Timing is everything, to our genes

ScienceDaily | 2/8/2018 | Staff
maddyb7 (Posted by) Level 3
While scientists have long known that many tissues follow these cycles, called circadian rhythms, this is the most comprehensive study connecting timing to gene transcription (the process of copying DNA into RNA to guide protein assembly).

"This is the first time a reference map of daily gene expression has been established," says Satchidananda Panda, a professor in Salk's Regulatory Biology Laboratory and senior author on the paper. "It's a framework to understand how circadian disruption causes diseases of the brain and body, such as depression, Crohn's disease, IBD, heart disease or cancer. This will have huge impact on understanding the mechanisms or optimizing cures for at least 150 diseases."

RNA - Sequencing - Research - Team - Gene

Using RNA sequencing, the research team tracked gene expression in dozens of different non-human primate tissues every 2 hours for 24 hours. The team found that each tissue contained genes that were expressed at different levels based on the time of day. However, the number of these "rhythmic" genes varied by tissue type, from around 200 in pineal, mesenteric lymph nodes, bone marrow and other tissues to more than 3,000 in prefrontal cortex, thyroid, gluteal muscle and others. In addition, genes that were expressed most often tended to show more rhythmicity, or variability by time.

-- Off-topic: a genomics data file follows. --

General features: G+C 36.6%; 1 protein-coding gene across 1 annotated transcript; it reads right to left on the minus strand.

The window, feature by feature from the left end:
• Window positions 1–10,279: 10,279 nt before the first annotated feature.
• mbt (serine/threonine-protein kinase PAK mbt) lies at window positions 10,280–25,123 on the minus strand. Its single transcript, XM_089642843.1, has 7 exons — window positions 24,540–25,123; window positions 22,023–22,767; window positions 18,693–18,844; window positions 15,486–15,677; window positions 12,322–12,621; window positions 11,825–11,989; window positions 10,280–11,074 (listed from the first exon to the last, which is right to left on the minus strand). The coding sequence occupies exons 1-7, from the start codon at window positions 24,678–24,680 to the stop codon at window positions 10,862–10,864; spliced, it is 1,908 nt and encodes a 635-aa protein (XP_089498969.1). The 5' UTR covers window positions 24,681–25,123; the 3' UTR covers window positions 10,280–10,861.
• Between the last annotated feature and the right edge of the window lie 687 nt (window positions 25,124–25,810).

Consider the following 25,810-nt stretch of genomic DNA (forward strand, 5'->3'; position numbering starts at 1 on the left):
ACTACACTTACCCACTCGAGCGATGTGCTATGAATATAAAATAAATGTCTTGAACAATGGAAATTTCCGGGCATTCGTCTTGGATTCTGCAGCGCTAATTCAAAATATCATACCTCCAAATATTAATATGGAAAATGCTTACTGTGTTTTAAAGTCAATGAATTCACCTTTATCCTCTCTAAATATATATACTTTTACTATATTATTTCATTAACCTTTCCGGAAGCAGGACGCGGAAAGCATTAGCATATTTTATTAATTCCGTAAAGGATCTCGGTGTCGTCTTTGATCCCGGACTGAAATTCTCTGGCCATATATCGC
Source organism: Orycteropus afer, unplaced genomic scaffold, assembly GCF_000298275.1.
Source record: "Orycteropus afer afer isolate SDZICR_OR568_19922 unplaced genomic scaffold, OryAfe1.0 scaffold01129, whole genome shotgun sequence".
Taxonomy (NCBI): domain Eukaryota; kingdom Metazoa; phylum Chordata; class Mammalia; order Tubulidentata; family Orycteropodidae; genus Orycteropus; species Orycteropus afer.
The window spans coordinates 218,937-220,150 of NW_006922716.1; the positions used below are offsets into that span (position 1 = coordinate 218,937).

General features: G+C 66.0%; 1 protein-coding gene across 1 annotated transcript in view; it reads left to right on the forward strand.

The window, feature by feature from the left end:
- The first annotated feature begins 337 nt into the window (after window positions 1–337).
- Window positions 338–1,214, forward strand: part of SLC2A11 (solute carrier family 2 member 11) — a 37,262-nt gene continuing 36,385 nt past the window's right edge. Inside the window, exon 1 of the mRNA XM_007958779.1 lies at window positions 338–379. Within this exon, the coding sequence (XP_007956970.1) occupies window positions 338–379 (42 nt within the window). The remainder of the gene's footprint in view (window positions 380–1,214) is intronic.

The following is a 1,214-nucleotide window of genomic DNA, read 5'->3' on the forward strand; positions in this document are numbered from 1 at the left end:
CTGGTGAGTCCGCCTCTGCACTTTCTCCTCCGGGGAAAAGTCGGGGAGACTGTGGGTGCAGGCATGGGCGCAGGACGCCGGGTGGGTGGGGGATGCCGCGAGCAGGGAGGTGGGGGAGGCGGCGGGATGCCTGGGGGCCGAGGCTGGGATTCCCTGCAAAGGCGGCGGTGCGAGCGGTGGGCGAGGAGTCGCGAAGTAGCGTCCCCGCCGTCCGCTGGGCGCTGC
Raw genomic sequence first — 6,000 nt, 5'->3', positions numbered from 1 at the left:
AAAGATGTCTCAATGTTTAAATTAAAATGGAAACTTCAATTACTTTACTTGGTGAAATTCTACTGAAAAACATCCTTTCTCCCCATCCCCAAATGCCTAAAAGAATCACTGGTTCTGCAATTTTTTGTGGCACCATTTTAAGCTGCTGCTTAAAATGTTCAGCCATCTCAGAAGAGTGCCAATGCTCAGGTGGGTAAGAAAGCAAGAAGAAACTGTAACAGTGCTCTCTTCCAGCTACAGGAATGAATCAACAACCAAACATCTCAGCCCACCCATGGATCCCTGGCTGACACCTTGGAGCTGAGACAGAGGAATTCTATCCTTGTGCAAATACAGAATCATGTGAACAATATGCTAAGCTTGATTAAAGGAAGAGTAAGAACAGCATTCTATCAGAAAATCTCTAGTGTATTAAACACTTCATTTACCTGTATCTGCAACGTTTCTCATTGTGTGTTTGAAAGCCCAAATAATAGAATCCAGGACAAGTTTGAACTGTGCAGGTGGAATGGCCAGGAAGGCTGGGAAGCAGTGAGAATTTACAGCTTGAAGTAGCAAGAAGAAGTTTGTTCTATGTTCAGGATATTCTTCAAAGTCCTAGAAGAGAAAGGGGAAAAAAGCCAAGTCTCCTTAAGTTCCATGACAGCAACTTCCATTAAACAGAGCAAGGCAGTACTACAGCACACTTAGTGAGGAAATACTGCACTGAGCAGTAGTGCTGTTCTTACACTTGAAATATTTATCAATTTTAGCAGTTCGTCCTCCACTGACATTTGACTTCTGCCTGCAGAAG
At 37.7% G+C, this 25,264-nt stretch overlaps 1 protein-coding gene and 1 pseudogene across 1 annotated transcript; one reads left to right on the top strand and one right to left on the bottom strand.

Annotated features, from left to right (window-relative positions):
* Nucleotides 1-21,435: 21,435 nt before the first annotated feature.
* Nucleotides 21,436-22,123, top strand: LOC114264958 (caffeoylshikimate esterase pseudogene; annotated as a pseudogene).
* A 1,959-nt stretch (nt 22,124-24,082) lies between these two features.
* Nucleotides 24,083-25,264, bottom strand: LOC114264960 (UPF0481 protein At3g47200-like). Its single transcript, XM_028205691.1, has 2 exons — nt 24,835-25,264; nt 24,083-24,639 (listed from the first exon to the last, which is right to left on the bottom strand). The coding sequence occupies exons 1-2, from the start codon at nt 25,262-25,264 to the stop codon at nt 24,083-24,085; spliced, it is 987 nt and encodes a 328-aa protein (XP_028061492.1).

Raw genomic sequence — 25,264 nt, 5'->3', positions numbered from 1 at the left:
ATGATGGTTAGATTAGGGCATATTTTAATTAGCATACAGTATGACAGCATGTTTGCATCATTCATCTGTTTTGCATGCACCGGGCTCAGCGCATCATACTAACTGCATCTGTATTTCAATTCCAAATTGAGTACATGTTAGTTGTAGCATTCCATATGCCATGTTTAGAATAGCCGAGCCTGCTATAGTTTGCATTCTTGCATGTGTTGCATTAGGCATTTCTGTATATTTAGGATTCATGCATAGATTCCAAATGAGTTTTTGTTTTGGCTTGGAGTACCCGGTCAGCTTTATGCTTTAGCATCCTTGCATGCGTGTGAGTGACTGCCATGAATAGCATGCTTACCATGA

Of the 25,000 genes in the primate genome, nearly 11,000 were expressed in all tissues. Of those (which mostly govern routine cellular functions, such as DNA repair and energy metabolism), 96.6 percent were particularly rhythmic in at least one tissue, varying drastically by when they were sampled.

Tissues - Gene - Transcription - Morning - Afternoon

In most of the tissues, gene transcription peaked in the early morning and late afternoon and quieted in the evening after dinner, around bedtime. With 81.7 percent of protein-coding genes experiencing a rhythmic effect, this timing mechanism is far more widespread than previously suspected.

"These findings provide new insights that could influence how scientific...
(Excerpt) Read more at: ScienceDaily
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